PS: Thorough knowledge and expertise around industry and competitive acumen needs to be the fundamental foundation of any strategy effort for an organization. And of course, business strategy decisions should flow from the results from your analytics findings. Now, this may seem simple enough, but of course, the devil is in the details with all of the challenges of translating this tidal wave of data into actionable insights. So let’s assume you’ve overcome those challenges and mastered the ability to provide a clear strategy from this information chaos. Unfortunately, that is only a small part of the business challenge. The watershed moment here needs to be a fast and efficient way of connecting that strategy and the resultant actions with the linkages of your go-to-market lifecycle on an organizational basis. These actions need to drive your marketing, product development, supply chain, manufacturing/distribution, etc., and ultimately, the customer experience. Furthermore, the company needs to be nimble enough to be able to make course corrections as new data is assessed with potential alternative scenarios that might modify the strategy and resultant actions. Understanding the critical nature of the foundational intelligence platform and how it impacts organizational make-up is paramount in maximizing business growth initiatives.
ED: How do you see COVID-19 impacting the way organizations should conduct competitive intelligence research?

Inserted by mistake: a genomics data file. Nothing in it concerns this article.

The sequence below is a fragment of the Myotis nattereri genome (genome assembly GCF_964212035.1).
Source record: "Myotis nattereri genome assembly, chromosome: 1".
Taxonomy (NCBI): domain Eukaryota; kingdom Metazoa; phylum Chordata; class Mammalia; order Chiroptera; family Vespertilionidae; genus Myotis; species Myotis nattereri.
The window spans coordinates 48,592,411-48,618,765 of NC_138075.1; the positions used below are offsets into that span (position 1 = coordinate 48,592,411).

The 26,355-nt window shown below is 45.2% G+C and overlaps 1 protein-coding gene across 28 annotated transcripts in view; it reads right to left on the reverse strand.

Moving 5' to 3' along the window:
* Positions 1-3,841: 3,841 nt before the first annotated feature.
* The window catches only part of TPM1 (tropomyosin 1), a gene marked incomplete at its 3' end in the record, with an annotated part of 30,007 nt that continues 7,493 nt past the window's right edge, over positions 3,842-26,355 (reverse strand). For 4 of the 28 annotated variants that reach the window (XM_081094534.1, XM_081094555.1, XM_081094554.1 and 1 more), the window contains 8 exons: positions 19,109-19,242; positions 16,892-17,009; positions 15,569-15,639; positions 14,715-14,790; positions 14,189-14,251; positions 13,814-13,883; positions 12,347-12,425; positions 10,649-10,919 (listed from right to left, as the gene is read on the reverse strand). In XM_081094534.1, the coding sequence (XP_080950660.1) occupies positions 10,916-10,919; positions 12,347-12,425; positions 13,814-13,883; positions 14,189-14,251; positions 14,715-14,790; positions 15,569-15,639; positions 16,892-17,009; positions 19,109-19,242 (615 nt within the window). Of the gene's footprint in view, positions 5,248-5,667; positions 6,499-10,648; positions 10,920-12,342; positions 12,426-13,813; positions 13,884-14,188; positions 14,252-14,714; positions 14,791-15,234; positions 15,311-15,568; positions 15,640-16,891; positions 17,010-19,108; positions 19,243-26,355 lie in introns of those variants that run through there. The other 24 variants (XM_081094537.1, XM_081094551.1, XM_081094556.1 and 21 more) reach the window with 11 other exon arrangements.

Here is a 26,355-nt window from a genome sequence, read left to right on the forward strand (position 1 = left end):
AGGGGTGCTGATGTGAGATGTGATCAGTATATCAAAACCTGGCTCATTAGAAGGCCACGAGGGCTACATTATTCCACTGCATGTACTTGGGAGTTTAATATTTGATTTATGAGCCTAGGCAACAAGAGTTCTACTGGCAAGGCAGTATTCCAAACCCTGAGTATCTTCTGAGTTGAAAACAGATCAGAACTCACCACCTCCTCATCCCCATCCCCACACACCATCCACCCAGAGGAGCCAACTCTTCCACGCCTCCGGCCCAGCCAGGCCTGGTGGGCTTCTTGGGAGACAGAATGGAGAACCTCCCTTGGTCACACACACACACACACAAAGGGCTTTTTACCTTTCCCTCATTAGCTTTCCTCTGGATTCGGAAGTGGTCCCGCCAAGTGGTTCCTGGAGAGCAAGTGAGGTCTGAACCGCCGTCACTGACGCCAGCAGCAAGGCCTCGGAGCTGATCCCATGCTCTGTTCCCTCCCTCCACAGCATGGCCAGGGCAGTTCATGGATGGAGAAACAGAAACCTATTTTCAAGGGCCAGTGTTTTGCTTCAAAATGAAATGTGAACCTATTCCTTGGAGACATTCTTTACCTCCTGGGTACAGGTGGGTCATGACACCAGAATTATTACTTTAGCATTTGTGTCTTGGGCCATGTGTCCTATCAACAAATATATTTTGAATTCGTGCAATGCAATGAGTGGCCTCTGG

PS: I believe the COVID-19 pandemic has amplified business risk areas, and most probably accelerated the natural evolutionary course of some industries and businesses by rapidly exposing inherent weaknesses in their business models. Referencing a paper on business disruptions and impacts from COVID-19 on intelligence and strategy (SCIP Competitive Intelligence Magazine, 7/2020 https://www.scip.org/page/Building-Organizations-to-Weather-Global-Disruptions), I refer to the challenges that disruptions present. In it, I challenge the thinking about disruptions (like COVID-19) as being individual randomly occurring events, rather more appropriately, a perpetuating continual disruptive feed that exhibits universally-common characteristics of disruption regardless of the cause. Because in today’s 4th industrial revolution dynamics, by definition, the complexity of technology and the integration with human behavior makes the resulting environment unfamiliar and potentially unnerving to industry and people alike no matter where it is originating from. This perpetual disruption model requires a very different method of data analytics and CI that has historically been characterized. Past traditional “batch” processing of data from history would potentially give a storyline for behavior in the future. In today’s society, this logic is woefully misleading. Consider COVID-19, the tragedy of 9/11, or any major world-impacting event (which, to my point, are now experienced almost daily) and how much of this historical data collected before this “impact” would essentially be outdated and practically unusable. Today’s perpetual disruption model only exacerbates the problem of not only trying to decipher the code on how to navigate the current disruptive waters, but to ideally emerge stronger and better equipped to weather more ongoing storms. And the only way to do this is to employ a continuous data intelligence model that drives actionable insights into a company infrastructure that promotes flexibility and efficiency.